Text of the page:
Captain Sarkis Torossian was born in 1891 in the town of Everek (an Armenian settlement in the Caesarea region of the Angora Province, Ottoman Empire). He graduated from the local parochial school and since childhood has dreamed of becoming a military man, which, however, has been an almost unrealizable dream because of the strictest prohibition on carrying weapons for the Christian population of the Ottoman Empire.
Then, Sarkis Torossian entered the State College in Adrianapolis where he became friends with Muharrem, an Arab student and son of an Ottoman army general. The children became so close that Muharrem’s father, an influential pasha, arranged for both of them enrollment at a military college. After several visits to the pasha’s palace, a romance began between Sarkis and Muharrem’s sister Jemileh.
After graduating from college in 1914, Sarkis received the rank of artillery lieutenant and was sent to Germany for three months. Before Turkey entered WWI, Sarkis was appointed the commander of Fort Ertogrul which defended the entrance to Dardanelles. Muharrem was appointed a secretary to General Jevad Pasha, commander of the defensive fortifications of Dardanelles.
Captain Sarkis Torossian was the first man in early 1915 to destroy a British naval ship in the Battle of Dardanelles. Jevad Pasha, admiring the courage and devotion of Sarkis Torossian, introduced him to the Minister of War of the Ottoman Empire Enver Pasha, stressing that the forts led by Captain Torossian had been the only areas where they had managed to sink enemy ships.
During the audience, Minister Enver Pasha introduced Sarkis Torossian to German high-ranking officers – Marshal Otto Liman von Sanders and General Colmar Freiherr von der Goltz – as the “Armenian hero of Dardanelles”. During the meeting, Enver and the German military men discussed with Sarkis Torossian the situation on the fronts of Canakkale and besieged Constantinople, as well as the possibilities of the British.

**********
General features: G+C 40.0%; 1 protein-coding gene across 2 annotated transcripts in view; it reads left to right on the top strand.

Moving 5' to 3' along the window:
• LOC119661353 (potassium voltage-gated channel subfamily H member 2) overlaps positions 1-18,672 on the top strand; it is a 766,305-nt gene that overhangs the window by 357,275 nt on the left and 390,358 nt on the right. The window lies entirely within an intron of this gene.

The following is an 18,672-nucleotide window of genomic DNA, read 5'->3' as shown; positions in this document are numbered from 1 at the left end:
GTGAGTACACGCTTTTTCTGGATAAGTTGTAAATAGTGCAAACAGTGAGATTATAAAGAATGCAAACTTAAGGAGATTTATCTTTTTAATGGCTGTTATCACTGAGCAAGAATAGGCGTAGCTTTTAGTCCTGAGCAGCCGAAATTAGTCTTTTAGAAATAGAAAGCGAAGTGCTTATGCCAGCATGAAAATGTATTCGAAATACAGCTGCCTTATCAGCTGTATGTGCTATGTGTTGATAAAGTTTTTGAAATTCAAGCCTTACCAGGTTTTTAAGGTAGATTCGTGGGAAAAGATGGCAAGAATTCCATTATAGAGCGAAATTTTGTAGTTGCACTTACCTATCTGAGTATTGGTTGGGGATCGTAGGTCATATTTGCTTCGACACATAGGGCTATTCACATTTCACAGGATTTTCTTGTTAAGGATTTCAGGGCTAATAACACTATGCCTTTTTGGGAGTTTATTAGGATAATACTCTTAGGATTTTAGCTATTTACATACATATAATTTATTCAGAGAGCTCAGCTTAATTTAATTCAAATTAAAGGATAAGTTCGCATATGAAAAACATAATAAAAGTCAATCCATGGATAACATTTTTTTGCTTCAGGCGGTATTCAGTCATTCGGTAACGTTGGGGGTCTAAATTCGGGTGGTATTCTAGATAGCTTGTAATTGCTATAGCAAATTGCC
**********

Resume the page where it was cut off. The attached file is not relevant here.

On the morning of September 29, 1915, Torossian received a telegram that Muharrem had been seriously injured during one of the battles for the Dardanelles. Torossian rushed to visit Muharrem in the hospital. Before his death, Muharrem made a remarkable confession about his sister Jemileh, which in the diary of Sarkis Torossian is presented as follows:
“During the Armenian massacre in 1896, my [Muharrem’s] father was in command of an army unit stationed in Mush. Even at that time, he was very concerned about the attitude of the Turks towards Christians. One day, passing by one of the Armenian villages, my father saw a barely two-year-old girl who was wandering aimlessly through the empty streets.
After failing to find any information about her parents, driven by pity, father took the child with him and brought her home. In the end, she was accepted into our family. My mother, who didn’t like the cross-shaped tattoo on the girl’s left hand, used acid to remove the Christian symbol, leaving a scar on the girl’s hand forever.”
From June 1915, when the deportation and massacres of the Armenian population of the empire began, the parents and sister of Sarkis Torossian, despite the existing law, were also deported and taken to Deir ez-Zor. Before the deportation, the head of the Everek district offered Torossian’s parents to adopt Islam and marry their little daughter off to his cousin, but he was rejected.
To rescue his family, Torossian addressed high-ranking Turkish military men – however, he was nearly killed instead. Later, from one of the Turkish officers, he learned that Talaat Pasha had intended to poison him through one of his mistresses, Fehrie Houman, and throw his body into the sea.
A little later, Torossian, this time in Palestine, survived a second attempt on his life. The hatred of the Young Turks which had been doubled by the murder of his parents forced Torossian to join the Arabs under the leadership of Nuri Yusuf who acted under the auspices of the Allies.
Torossian received high awards from England and France for his courage, exceptional leadership skills, and skillful command. In addition to the awards received from the Allies, Torossian had also been awarded the military regalia of the Ottoman Empire and other countries of the Axis – namely, Germany, Austria, and Bulgaria.
In one of the Arab deserts, Torossian found his sister Anik who was the only survivor in his family. Soon, however, both the sister and Jemileh died from illness. After the return of the Cilician Armenians, Torossian participated in local resistance against the Kemalists. However, after it failed, he moved to Pennsylvania, the US.
In 1927, Sarkis Torossian published his memoirs in Boston under the title “From Dardanelles to Palestine.” Experience and knowledge gained on five fronts allowed Captain Torossian to write unique memoirs of extreme significance for future generators.